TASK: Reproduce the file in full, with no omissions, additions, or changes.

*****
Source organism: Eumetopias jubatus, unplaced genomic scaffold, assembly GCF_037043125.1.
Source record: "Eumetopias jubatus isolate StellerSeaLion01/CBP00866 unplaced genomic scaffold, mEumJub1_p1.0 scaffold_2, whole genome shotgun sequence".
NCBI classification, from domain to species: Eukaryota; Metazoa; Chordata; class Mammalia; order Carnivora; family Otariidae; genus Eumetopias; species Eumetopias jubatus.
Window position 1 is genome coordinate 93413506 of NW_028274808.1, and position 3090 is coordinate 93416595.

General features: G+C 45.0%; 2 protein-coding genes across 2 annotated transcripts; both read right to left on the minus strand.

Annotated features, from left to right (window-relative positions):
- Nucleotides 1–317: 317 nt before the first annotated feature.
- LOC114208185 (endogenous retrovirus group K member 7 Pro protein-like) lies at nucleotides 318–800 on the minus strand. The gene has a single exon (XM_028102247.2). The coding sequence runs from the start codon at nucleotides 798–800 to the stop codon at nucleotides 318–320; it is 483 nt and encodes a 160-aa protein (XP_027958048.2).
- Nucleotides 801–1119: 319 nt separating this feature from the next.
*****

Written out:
Source organism: Eumetopias jubatus, unplaced genomic scaffold, assembly GCF_037043125.1.
Source record: "Eumetopias jubatus isolate StellerSeaLion01/CBP00866 unplaced genomic scaffold, mEumJub1_p1.0 scaffold_2, whole genome shotgun sequence".
NCBI classification, from domain to species: Eukaryota; Metazoa; Chordata; class Mammalia; order Carnivora; family Otariidae; genus Eumetopias; species Eumetopias jubatus.
Window position 1 is genome coordinate 93413506 of NW_028274808.1, and position 3090 is coordinate 93416595.

General features: G+C 45.0%; 2 protein-coding genes across 2 annotated transcripts; both read right to left on the minus strand.

Annotated features, from left to right (window-relative positions):
- Nucleotides 1–317: 317 nt before the first annotated feature.
- LOC114208185 (endogenous retrovirus group K member 7 Pro protein-like) lies at nucleotides 318–800 on the minus strand. The gene has a single exon (XM_028102247.2). The coding sequence runs from the start codon at nucleotides 798–800 to the stop codon at nucleotides 318–320; it is 483 nt and encodes a 160-aa protein (XP_027958048.2).
- Nucleotides 801–1119: 319 nt separating this feature from the next.